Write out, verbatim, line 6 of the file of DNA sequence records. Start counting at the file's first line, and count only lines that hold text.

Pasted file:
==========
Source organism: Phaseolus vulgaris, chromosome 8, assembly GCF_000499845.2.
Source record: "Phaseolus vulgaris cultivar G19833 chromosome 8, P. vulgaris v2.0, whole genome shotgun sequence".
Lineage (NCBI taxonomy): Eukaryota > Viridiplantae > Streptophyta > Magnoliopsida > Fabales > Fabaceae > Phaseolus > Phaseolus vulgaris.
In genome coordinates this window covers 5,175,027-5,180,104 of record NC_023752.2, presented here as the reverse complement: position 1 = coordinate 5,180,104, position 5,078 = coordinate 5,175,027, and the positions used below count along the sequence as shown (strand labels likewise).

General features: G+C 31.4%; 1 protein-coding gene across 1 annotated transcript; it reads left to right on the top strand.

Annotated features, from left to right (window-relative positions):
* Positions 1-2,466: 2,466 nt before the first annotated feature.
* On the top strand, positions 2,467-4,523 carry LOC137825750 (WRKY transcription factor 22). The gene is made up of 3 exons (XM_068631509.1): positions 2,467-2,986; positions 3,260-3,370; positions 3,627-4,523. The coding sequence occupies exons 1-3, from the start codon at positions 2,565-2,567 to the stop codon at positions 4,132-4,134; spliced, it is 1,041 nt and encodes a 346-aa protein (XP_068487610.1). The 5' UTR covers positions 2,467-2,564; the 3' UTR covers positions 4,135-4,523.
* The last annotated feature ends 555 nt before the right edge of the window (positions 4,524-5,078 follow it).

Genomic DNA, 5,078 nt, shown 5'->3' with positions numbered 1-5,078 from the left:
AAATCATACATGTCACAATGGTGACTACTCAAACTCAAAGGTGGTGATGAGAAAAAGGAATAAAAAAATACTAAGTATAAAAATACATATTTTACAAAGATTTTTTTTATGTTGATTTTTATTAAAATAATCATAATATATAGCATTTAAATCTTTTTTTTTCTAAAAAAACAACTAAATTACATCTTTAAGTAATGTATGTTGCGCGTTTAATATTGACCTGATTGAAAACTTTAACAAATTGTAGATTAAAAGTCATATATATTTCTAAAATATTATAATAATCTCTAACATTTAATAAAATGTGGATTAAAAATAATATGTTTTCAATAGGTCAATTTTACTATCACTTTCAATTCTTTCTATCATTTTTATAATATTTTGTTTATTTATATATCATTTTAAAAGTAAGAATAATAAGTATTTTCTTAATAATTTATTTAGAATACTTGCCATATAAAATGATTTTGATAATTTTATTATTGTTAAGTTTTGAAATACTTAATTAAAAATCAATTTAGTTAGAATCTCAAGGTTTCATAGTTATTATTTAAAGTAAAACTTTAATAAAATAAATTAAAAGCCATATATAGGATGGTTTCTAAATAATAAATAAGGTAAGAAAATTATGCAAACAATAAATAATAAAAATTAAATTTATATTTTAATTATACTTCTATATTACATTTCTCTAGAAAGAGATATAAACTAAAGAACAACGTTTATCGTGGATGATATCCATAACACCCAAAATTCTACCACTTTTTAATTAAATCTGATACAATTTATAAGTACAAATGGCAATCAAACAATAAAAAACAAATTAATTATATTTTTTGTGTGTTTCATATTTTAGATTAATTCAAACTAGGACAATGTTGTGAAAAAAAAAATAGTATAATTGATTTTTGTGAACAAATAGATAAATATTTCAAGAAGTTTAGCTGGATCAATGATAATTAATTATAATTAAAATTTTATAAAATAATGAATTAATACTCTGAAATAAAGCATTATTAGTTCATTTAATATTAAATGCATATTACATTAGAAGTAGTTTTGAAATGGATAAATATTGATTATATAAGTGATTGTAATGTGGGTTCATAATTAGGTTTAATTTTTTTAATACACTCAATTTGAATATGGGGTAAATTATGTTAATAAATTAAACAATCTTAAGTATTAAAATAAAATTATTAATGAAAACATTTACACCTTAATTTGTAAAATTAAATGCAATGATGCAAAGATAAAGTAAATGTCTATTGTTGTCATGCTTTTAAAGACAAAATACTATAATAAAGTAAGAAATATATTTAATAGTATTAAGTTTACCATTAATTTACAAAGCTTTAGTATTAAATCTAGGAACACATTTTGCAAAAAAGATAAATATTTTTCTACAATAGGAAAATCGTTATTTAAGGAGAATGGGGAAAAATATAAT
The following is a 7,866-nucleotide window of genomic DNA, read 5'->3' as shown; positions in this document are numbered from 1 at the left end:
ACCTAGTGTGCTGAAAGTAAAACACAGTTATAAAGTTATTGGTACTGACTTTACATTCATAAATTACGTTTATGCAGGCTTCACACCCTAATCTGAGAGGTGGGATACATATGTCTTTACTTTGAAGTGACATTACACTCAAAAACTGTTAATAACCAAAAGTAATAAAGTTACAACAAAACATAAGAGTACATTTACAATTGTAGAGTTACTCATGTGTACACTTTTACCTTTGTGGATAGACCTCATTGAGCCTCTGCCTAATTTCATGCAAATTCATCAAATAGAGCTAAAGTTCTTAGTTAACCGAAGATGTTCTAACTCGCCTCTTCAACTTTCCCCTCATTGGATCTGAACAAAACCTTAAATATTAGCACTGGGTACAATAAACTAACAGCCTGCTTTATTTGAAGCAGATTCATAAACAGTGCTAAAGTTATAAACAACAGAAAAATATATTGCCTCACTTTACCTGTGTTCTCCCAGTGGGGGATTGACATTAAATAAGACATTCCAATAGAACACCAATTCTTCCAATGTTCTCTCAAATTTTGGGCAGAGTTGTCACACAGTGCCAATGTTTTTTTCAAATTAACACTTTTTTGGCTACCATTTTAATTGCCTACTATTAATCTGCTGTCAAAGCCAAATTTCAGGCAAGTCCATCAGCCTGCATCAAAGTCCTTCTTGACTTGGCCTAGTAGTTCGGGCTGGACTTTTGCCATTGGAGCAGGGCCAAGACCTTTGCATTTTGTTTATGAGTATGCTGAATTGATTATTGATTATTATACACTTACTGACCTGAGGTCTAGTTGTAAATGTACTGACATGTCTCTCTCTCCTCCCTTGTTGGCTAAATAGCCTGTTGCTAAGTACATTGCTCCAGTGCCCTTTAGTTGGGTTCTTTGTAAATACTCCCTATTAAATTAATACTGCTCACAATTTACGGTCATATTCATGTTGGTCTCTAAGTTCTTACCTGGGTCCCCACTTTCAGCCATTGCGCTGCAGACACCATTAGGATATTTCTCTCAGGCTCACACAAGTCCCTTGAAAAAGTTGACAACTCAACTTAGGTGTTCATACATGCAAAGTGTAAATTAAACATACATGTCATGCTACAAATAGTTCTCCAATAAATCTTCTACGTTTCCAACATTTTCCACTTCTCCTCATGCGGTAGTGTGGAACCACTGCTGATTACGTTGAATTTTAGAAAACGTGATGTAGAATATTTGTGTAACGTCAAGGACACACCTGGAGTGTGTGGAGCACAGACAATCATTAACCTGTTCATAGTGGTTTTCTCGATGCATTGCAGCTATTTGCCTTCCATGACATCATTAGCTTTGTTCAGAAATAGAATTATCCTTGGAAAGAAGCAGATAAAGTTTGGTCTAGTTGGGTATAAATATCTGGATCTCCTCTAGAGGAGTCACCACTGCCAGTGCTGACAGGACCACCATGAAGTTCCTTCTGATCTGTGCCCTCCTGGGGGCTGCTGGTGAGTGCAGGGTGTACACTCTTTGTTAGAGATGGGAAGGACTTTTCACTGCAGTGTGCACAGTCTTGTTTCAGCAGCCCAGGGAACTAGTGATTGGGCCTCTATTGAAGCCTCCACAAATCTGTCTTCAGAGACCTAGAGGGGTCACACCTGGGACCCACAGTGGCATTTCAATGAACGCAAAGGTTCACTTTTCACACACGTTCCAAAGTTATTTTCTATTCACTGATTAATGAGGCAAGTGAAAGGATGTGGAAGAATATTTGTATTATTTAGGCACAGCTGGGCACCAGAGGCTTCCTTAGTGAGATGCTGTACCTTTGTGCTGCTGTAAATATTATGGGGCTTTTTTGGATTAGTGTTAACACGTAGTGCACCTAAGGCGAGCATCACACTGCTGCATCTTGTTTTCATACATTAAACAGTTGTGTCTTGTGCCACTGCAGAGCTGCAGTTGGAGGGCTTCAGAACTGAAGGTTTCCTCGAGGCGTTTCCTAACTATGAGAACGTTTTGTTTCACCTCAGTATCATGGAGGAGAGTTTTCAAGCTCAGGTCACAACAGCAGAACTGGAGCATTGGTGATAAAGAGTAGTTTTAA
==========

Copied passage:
Annotated features, from left to right (window-relative positions):